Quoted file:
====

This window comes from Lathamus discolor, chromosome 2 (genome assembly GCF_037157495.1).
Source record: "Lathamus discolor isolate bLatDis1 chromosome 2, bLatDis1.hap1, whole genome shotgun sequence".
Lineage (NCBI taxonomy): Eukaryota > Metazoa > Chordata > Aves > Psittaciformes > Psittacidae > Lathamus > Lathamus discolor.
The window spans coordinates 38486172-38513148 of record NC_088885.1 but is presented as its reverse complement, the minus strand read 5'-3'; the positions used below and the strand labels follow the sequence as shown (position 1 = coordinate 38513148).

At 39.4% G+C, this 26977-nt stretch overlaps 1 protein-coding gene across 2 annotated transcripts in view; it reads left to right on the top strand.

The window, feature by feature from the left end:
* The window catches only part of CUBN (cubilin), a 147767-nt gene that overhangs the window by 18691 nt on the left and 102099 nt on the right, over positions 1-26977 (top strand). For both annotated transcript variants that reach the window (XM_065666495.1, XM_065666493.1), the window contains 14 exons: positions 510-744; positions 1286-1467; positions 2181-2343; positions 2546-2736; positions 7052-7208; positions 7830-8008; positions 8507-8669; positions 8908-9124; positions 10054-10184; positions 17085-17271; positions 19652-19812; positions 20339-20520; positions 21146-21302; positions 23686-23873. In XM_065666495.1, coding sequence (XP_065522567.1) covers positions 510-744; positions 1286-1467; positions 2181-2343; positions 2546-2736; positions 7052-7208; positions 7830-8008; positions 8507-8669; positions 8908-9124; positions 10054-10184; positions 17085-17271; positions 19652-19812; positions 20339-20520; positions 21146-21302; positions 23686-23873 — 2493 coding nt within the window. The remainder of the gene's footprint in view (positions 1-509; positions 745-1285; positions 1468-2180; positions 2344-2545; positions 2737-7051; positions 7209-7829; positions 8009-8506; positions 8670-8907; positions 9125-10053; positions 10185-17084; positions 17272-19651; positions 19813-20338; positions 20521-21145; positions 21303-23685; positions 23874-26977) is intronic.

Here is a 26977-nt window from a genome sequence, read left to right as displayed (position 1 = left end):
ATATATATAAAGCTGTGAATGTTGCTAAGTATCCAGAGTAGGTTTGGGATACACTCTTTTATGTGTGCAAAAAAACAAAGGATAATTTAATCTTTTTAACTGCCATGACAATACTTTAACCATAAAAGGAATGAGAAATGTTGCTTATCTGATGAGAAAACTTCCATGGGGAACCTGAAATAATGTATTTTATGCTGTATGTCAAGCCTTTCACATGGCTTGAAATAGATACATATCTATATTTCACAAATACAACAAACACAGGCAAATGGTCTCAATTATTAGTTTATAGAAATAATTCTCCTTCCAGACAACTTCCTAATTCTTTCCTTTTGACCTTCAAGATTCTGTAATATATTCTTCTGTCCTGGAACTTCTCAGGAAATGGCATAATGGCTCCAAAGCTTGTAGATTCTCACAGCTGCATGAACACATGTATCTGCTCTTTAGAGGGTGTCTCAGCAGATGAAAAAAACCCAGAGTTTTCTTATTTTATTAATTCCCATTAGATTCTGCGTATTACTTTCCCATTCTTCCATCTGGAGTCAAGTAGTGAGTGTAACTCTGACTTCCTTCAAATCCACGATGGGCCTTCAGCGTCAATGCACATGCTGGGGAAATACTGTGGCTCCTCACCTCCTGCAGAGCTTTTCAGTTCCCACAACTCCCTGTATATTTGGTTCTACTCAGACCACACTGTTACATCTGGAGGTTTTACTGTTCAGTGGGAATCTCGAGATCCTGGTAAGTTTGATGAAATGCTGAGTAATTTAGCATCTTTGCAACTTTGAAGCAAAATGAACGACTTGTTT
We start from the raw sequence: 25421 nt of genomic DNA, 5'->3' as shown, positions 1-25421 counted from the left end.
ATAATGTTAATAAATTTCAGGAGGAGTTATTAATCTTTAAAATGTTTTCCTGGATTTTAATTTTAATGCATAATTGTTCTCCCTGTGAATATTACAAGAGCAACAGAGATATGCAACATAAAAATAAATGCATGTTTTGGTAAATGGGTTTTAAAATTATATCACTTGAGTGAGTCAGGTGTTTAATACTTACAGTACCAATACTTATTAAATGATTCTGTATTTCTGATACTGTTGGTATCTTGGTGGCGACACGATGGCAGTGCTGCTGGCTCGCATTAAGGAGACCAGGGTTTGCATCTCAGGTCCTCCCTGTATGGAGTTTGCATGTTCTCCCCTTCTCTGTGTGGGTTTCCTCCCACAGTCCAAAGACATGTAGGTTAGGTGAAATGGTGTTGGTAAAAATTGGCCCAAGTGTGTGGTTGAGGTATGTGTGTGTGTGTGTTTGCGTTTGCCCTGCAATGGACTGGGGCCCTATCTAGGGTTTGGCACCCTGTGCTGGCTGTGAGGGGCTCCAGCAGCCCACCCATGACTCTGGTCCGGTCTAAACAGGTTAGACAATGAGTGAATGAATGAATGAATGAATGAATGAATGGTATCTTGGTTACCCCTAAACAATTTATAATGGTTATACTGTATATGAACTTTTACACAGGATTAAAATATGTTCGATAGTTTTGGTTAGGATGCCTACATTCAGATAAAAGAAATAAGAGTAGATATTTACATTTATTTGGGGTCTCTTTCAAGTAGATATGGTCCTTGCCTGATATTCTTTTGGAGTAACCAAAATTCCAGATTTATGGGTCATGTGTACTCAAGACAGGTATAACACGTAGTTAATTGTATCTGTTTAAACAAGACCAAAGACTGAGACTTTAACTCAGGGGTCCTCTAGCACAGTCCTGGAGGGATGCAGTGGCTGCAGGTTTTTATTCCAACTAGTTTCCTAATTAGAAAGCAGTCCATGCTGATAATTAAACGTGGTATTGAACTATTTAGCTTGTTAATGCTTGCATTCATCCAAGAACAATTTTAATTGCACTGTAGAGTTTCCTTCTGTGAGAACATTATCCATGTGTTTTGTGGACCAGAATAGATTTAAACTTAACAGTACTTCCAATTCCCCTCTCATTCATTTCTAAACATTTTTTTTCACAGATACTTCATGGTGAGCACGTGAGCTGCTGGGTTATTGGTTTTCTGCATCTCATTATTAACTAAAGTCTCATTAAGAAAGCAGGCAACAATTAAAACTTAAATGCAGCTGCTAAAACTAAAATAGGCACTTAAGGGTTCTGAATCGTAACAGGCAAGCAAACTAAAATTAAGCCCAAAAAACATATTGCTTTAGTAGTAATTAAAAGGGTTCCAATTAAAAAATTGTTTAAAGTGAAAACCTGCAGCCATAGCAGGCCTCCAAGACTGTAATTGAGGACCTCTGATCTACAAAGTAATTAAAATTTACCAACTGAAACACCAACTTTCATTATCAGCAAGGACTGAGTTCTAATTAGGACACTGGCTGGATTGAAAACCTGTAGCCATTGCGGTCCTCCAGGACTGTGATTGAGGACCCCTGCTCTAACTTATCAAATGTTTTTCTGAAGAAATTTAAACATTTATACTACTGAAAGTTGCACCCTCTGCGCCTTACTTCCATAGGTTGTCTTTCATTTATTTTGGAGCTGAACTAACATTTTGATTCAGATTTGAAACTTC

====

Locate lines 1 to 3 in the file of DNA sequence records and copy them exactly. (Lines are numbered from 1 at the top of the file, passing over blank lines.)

This window comes from Lathamus discolor, chromosome 2 (genome assembly GCF_037157495.1).
Source record: "Lathamus discolor isolate bLatDis1 chromosome 2, bLatDis1.hap1, whole genome shotgun sequence".
Lineage (NCBI taxonomy): Eukaryota > Metazoa > Chordata > Aves > Psittaciformes > Psittacidae > Lathamus > Lathamus discolor.